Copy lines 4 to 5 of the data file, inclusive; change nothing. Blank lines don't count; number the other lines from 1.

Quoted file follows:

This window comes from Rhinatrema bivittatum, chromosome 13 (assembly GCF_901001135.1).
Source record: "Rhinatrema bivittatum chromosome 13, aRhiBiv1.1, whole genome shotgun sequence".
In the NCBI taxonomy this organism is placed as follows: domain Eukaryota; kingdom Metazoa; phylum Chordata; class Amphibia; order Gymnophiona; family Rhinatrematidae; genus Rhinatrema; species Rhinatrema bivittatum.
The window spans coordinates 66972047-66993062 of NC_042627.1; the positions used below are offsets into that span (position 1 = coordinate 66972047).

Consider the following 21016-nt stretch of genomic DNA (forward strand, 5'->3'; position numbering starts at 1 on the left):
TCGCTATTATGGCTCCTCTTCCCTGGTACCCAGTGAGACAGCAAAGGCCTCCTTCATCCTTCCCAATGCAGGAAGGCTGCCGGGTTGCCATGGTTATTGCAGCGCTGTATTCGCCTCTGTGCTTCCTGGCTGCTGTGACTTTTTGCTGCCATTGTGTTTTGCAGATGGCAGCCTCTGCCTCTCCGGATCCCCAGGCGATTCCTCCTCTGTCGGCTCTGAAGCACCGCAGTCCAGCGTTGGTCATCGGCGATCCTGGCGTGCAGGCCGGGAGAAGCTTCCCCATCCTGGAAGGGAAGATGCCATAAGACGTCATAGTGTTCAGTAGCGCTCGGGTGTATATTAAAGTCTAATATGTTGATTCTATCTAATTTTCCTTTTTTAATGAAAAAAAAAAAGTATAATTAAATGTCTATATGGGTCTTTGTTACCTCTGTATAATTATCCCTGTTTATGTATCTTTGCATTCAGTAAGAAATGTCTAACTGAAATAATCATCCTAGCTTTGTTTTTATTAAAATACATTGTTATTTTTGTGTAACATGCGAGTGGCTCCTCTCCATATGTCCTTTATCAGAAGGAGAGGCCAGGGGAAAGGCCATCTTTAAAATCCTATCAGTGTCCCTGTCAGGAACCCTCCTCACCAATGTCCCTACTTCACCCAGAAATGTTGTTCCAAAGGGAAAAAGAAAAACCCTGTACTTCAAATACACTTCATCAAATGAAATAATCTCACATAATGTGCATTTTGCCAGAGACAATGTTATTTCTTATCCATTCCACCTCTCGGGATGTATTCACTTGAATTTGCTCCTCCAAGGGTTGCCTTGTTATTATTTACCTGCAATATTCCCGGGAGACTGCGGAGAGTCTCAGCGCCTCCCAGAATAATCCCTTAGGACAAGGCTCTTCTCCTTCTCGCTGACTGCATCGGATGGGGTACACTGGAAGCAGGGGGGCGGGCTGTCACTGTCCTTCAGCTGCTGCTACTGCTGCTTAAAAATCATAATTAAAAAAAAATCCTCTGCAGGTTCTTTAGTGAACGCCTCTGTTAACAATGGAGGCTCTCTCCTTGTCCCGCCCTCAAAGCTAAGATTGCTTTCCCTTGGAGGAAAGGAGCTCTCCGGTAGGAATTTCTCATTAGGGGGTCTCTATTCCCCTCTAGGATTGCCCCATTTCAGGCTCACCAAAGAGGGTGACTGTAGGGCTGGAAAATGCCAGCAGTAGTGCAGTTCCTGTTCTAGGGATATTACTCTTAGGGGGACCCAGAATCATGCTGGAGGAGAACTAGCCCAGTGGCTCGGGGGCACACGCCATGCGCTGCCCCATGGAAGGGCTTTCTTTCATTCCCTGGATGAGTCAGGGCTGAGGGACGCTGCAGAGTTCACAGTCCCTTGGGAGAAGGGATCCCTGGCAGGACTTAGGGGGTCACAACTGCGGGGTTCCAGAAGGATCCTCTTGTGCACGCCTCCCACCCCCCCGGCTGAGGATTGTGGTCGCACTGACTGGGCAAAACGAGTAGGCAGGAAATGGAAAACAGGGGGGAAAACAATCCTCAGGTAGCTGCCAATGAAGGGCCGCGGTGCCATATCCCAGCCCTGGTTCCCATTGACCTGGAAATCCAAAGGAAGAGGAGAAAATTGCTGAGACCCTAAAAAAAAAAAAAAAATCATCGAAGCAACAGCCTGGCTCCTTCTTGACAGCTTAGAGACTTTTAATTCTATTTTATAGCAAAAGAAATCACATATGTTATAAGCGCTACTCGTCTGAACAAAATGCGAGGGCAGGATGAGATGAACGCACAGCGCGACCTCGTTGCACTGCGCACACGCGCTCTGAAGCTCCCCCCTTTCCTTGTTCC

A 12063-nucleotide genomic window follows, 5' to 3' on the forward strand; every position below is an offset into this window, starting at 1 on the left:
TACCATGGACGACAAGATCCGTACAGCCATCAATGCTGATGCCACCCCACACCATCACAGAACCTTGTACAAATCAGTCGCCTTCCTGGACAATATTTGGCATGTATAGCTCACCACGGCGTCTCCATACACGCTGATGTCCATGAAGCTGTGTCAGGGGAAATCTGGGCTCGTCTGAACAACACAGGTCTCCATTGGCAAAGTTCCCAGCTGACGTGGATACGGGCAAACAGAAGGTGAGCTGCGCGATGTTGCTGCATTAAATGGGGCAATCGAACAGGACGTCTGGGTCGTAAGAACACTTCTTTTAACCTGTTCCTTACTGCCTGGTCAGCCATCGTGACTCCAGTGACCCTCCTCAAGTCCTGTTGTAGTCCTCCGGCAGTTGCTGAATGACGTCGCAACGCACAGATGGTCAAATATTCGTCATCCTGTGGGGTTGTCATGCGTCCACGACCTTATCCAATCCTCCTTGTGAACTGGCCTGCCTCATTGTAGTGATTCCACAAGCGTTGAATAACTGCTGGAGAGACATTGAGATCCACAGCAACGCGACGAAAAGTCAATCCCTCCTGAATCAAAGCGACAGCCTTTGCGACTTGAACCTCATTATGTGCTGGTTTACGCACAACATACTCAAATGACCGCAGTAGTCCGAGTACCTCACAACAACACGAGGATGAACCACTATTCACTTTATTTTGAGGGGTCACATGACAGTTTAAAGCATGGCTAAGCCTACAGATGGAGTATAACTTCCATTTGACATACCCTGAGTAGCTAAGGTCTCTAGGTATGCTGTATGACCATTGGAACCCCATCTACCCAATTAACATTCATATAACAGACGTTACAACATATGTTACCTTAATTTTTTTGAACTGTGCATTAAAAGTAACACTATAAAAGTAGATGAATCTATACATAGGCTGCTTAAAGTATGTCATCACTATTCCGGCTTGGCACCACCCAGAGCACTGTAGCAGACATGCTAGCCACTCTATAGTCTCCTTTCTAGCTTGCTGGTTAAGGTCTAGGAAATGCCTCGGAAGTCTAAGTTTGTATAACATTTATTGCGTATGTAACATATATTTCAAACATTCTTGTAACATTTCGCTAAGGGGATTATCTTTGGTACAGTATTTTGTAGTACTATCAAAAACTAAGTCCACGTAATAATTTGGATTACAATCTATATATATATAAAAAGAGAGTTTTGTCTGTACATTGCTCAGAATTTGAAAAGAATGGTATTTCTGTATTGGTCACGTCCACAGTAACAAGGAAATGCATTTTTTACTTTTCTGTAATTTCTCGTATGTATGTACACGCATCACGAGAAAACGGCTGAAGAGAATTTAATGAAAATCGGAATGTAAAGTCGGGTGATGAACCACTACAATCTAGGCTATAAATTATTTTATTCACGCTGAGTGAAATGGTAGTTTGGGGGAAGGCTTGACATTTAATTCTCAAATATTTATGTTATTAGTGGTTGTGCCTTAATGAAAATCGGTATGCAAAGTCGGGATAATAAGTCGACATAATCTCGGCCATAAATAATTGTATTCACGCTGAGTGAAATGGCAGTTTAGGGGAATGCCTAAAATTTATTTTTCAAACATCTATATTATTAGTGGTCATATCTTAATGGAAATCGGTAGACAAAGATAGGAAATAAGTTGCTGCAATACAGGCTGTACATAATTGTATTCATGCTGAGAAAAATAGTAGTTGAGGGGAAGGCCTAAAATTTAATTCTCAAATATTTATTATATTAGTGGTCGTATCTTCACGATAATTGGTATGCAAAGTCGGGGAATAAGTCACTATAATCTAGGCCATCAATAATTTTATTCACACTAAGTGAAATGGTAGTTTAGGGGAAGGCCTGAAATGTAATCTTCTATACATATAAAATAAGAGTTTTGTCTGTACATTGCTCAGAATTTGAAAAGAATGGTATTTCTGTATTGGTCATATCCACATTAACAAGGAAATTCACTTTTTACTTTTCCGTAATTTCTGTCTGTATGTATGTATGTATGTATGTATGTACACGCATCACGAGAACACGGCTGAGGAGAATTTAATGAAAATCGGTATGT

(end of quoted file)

The window spans coordinates 66972047-66993062 of NC_042627.1; the positions used below are offsets into that span (position 1 = coordinate 66972047).

Consider the following 21016-nt stretch of genomic DNA (forward strand, 5'->3'; position numbering starts at 1 on the left):